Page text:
It’s Academic Mr Reeves – 30/8/14

So it’s farewell to Jake Reeves who has just had his contract terminated by mutual consent after making forty-seven appearances for the club.

Personally I think that this is the correct decision as at twenty one years of age Jake needs to play every week in order to continue his development and prove himself as a football league calibre player.

Unfortunately our progress has left him behind and he was highly unlikely to be anything other than an emergency replacement given our strength in midfield.

Taking into account the still awaited departure of Adam Forshaw, Jake was probably our eighth choice central midfielder behind Douglas, Tebar, Toral, Jota, Judge, Pritchard and Diagouraga.

The competition for places is fearsome and he has lost out in the battle.

But that is not to say that he has been a failure.

Perish the thought!

For any youngster to come through the Academy system, sign a professional contract and actually get to play in the Football League is a massive achievement and not one to be denigrated.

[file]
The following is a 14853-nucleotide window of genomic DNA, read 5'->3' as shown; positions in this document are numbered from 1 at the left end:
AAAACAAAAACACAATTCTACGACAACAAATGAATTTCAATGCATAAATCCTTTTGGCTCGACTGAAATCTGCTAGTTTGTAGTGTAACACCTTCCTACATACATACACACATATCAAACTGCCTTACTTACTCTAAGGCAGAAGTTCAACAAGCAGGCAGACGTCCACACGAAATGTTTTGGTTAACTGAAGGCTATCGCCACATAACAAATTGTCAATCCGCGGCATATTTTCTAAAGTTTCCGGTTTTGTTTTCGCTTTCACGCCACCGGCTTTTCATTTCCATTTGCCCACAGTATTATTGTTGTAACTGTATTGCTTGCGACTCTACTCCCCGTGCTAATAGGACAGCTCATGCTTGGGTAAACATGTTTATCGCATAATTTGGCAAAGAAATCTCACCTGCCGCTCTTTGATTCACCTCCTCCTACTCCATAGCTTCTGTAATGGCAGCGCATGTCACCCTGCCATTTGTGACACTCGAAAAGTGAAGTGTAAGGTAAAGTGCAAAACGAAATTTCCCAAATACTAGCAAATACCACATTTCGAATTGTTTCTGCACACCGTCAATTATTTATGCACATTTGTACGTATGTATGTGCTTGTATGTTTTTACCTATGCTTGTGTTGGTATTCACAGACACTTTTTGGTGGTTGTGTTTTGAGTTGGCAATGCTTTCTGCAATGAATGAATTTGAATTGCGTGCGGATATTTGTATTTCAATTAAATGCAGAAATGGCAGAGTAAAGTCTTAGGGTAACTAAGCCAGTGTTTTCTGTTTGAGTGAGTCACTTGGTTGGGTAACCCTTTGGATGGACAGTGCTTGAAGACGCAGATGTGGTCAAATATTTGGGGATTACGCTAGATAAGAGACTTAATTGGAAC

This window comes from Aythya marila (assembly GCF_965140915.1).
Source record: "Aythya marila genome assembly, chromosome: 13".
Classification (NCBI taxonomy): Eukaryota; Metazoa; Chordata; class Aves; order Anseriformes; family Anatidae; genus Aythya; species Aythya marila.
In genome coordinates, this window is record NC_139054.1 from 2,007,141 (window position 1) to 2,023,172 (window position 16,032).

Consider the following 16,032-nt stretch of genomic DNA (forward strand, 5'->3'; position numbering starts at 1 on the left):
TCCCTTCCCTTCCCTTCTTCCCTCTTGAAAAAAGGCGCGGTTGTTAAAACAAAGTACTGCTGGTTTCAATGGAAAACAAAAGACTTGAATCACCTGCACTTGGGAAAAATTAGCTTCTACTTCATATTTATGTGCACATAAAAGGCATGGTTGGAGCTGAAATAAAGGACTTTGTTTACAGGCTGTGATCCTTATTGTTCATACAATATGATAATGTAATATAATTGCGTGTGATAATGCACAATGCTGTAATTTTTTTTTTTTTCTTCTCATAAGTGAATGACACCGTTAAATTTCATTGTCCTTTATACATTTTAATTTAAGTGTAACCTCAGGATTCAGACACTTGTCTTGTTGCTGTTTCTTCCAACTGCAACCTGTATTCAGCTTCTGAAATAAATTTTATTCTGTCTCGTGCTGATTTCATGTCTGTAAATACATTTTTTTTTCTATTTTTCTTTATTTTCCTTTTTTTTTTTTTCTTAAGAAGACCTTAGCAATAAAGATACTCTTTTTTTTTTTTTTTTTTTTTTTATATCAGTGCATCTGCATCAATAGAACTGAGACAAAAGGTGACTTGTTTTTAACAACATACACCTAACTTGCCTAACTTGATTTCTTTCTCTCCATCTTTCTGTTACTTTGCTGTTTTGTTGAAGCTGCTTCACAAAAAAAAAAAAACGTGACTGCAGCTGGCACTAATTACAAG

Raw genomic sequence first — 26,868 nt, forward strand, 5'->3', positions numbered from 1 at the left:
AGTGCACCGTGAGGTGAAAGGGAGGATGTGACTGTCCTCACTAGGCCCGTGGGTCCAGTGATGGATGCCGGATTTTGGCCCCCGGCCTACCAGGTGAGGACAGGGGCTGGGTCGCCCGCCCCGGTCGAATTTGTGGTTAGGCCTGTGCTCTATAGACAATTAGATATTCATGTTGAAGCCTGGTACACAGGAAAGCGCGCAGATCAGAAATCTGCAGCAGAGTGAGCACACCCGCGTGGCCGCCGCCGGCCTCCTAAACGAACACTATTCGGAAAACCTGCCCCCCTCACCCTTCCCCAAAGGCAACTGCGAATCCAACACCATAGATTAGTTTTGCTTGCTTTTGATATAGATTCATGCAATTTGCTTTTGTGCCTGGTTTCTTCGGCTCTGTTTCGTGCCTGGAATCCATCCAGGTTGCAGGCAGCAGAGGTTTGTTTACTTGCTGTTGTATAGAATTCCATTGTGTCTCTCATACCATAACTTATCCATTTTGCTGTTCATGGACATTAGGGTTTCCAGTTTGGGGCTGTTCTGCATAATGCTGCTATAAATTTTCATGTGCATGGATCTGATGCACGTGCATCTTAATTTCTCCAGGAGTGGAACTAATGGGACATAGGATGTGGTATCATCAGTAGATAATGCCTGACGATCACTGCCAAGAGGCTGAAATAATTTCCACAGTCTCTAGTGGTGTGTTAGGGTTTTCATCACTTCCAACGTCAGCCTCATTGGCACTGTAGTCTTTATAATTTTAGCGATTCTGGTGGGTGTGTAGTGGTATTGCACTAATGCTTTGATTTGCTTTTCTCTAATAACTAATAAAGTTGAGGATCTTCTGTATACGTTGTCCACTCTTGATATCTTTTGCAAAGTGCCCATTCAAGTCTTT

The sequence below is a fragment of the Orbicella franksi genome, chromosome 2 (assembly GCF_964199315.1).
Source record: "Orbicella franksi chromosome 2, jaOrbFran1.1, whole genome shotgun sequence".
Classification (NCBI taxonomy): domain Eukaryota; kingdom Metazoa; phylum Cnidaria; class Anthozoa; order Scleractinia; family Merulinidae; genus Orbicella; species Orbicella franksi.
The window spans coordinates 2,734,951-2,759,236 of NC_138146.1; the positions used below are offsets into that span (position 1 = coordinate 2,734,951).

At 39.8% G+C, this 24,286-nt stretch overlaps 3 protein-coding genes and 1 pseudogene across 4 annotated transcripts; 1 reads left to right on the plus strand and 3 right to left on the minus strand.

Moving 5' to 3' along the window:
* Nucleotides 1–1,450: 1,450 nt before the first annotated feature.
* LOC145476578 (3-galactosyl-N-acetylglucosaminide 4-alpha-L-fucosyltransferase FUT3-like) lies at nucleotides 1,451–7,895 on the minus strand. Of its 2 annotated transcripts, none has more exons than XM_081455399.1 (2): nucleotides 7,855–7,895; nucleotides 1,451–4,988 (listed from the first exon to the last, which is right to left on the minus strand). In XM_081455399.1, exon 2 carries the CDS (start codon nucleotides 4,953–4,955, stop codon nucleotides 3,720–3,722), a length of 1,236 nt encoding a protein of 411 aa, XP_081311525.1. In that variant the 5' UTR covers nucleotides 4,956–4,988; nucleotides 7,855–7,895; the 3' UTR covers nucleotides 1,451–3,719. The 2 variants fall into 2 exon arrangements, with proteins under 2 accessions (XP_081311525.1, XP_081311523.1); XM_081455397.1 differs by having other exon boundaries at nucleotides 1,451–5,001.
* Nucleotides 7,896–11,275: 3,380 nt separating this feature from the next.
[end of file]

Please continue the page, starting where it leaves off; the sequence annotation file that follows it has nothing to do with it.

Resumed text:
No more than ten percent of all youngsters who join Academies get to the point where they are offered professional terms, and of those lucky ones, only a tiny fraction ever make it to the First Team.

Jake arrived at Brentford at the age of sixteen from the Tottenham system and found a great supporter in Uwe Rosler.

He played well against Stoke City in a preseason friendly back in 2011 and was in the First Team squad for three years.

The weight of expectation was on him and he often delivered.

Supporters did not take into account his tender years and lack of experience and perhaps expected too much of him too soon. 

He needed to get into the rhythm of first team football but was rarely given the opportunity of a run in the team when he might have gained in confidence and been able to fully express himself and demonstrate his burgeoning talent. 

He sometimes looked like he was trying too hard and forcing things in an attempt to influence the game and make an immediate impression when he came on as a substitute.

Jonathan Douglas too, a formidable performer, occupied his preferred spot in front of the back four, and was not to be moved or swept aside.